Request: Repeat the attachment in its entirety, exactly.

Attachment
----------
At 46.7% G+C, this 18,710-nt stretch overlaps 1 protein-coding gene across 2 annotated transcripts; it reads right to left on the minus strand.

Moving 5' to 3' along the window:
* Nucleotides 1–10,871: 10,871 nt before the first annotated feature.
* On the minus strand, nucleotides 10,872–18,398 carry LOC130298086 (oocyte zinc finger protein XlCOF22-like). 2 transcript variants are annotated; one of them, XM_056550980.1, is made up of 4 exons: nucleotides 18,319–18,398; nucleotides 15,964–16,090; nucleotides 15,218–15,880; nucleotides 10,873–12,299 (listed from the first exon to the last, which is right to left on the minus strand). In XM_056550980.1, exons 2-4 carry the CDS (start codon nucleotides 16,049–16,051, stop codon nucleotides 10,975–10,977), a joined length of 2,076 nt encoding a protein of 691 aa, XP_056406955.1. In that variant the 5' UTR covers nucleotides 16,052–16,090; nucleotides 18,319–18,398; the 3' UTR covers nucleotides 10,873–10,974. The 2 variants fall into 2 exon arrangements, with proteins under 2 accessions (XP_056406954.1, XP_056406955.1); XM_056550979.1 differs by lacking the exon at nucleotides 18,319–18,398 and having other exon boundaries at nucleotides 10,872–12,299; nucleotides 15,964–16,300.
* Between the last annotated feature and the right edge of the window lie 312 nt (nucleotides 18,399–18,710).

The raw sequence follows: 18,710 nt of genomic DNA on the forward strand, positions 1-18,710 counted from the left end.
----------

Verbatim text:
At 46.7% G+C, this 18,710-nt stretch overlaps 1 protein-coding gene across 2 annotated transcripts; it reads right to left on the minus strand.

Moving 5' to 3' along the window:
* Nucleotides 1–10,871: 10,871 nt before the first annotated feature.
* On the minus strand, nucleotides 10,872–18,398 carry LOC130298086 (oocyte zinc finger protein XlCOF22-like). 2 transcript variants are annotated; one of them, XM_056550980.1, is made up of 4 exons: nucleotides 18,319–18,398; nucleotides 15,964–16,090; nucleotides 15,218–15,880; nucleotides 10,873–12,299 (listed from the first exon to the last, which is right to left on the minus strand). In XM_056550980.1, exons 2-4 carry the CDS (start codon nucleotides 16,049–16,051, stop codon nucleotides 10,975–10,977), a joined length of 2,076 nt encoding a protein of 691 aa, XP_056406955.1. In that variant the 5' UTR covers nucleotides 16,052–16,090; nucleotides 18,319–18,398; the 3' UTR covers nucleotides 10,873–10,974. The 2 variants fall into 2 exon arrangements, with proteins under 2 accessions (XP_056406954.1, XP_056406955.1); XM_056550979.1 differs by lacking the exon at nucleotides 18,319–18,398 and having other exon boundaries at nucleotides 10,872–12,299; nucleotides 15,964–16,300.
* Between the last annotated feature and the right edge of the window lie 312 nt (nucleotides 18,399–18,710).

The raw sequence follows: 18,710 nt of genomic DNA on the forward strand, positions 1-18,710 counted from the left end.